A great example of a bottom-of-the-funnel action is a contact form completion. When users are ready to reach out, there may be specific bottom-of-the-funnel, buyer keywords that you could target. Targeting this group means focusing on high-intent, usually longer, more specific keyword phrases (long-tail keywords). This strategy is generally cost effective if cost-per-lead is a KPI of your campaign. Although, neglecting the more expensive top-of-funnel terms may prevent more users from entering the top of your funnel and becoming familiar with your brand.
Why Should You Focus On High-Intent Keywords?
High-intent keywords are search queries that signify that the searcher is getting closer to the transaction — whether that be contacting a company for a service, purchasing an item, or starting a membership. These users are closing in on the bottom of the funnel.
If there is enough search volume, targeting these high-intent keywords is cost-effective because you’re most likely to target users who are ready to convert. You’re getting in front of the users who are actively looking for a service you offer. The cost-per-click (CPC) may not necessarily be less than a more broad keyword, but the search volume would be less. With a limited budget, it is strategic to focus your spend on keywords that capture users near the end of their search and ready to convert. This strategy produces the most high-value conversion actions, for a lower cost.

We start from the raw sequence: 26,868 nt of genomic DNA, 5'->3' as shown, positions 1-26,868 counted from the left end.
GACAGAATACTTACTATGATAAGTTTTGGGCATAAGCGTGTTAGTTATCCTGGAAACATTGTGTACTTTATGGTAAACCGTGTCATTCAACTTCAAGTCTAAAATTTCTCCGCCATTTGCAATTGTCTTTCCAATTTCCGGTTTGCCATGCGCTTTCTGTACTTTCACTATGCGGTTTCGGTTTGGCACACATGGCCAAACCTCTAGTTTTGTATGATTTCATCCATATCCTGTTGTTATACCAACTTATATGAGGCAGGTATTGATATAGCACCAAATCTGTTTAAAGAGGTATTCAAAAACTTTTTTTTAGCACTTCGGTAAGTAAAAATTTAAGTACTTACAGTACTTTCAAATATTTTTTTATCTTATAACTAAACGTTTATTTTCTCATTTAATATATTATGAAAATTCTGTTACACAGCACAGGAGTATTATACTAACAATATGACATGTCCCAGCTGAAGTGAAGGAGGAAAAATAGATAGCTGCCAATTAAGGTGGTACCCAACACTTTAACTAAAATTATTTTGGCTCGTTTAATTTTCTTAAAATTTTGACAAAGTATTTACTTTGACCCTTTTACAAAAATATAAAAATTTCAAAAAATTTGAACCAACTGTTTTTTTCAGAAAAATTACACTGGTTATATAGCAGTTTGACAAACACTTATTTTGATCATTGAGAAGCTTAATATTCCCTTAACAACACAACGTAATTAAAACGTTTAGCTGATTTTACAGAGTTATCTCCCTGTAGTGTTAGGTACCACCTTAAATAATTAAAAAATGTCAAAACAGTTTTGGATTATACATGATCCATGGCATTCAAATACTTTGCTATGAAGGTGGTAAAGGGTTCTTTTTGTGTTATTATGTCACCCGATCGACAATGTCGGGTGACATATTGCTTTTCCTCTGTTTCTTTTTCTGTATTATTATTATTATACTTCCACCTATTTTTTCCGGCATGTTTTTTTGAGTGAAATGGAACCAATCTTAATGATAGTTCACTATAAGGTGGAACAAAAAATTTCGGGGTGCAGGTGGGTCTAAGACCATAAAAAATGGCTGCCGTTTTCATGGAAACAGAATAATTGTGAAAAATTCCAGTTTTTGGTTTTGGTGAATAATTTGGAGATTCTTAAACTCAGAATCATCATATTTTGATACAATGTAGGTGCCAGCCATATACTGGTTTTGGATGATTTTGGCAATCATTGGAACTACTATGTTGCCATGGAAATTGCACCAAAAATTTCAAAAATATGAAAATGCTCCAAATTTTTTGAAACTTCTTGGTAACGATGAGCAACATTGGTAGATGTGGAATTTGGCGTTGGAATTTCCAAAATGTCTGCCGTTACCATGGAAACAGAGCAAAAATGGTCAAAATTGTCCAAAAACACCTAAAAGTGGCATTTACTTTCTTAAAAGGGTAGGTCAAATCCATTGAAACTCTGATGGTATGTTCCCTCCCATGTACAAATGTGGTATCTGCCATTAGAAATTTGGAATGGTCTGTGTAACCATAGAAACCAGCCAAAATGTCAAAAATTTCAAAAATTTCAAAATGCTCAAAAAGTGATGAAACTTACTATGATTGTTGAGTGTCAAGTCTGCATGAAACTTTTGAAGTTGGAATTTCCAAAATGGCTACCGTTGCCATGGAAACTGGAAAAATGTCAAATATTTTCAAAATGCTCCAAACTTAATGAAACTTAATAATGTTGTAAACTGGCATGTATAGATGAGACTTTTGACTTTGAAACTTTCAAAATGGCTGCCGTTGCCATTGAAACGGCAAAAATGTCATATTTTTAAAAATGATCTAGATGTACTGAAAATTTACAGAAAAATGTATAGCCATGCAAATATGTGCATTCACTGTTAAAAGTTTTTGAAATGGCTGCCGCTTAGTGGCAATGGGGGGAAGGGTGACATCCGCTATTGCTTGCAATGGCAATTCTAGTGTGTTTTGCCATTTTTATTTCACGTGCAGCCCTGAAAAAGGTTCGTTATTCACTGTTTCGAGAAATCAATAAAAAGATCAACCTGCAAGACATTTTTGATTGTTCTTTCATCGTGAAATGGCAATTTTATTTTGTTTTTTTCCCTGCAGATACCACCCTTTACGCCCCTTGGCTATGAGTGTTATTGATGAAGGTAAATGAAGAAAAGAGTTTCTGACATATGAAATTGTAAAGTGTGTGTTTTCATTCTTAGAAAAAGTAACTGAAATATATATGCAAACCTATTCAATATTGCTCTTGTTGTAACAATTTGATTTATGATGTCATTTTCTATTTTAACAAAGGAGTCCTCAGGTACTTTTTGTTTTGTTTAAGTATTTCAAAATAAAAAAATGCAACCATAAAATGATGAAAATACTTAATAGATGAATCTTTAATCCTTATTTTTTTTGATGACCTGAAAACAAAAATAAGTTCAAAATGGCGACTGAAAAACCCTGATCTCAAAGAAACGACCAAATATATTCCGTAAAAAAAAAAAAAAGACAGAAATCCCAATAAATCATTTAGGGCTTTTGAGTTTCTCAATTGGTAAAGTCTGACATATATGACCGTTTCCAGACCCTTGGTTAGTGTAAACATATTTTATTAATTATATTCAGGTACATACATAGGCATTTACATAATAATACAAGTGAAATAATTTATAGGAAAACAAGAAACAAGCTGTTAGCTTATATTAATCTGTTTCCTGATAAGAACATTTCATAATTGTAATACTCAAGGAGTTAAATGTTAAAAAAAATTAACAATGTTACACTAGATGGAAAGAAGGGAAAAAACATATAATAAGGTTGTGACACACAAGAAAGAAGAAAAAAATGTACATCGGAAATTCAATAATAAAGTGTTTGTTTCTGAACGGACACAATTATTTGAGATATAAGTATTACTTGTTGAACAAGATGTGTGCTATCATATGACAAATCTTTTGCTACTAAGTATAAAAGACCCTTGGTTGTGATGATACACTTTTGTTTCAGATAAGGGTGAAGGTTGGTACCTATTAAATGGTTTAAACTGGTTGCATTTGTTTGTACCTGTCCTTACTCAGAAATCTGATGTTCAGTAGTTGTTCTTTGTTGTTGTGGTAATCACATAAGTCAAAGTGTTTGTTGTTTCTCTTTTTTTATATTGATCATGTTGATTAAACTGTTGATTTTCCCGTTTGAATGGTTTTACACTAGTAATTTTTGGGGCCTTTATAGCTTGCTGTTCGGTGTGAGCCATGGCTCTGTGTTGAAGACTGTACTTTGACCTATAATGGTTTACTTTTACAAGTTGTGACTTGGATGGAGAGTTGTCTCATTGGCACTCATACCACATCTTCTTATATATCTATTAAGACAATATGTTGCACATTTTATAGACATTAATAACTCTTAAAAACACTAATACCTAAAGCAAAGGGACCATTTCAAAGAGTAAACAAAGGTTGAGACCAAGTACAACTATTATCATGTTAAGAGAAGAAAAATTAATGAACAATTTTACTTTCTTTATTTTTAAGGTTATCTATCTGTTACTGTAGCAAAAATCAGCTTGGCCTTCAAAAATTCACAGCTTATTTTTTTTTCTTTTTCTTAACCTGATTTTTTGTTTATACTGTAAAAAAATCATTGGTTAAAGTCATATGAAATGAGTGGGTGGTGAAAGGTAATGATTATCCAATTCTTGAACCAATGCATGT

How Can You Find These High-Intent/Bottom-of-the-Funnel Keywords?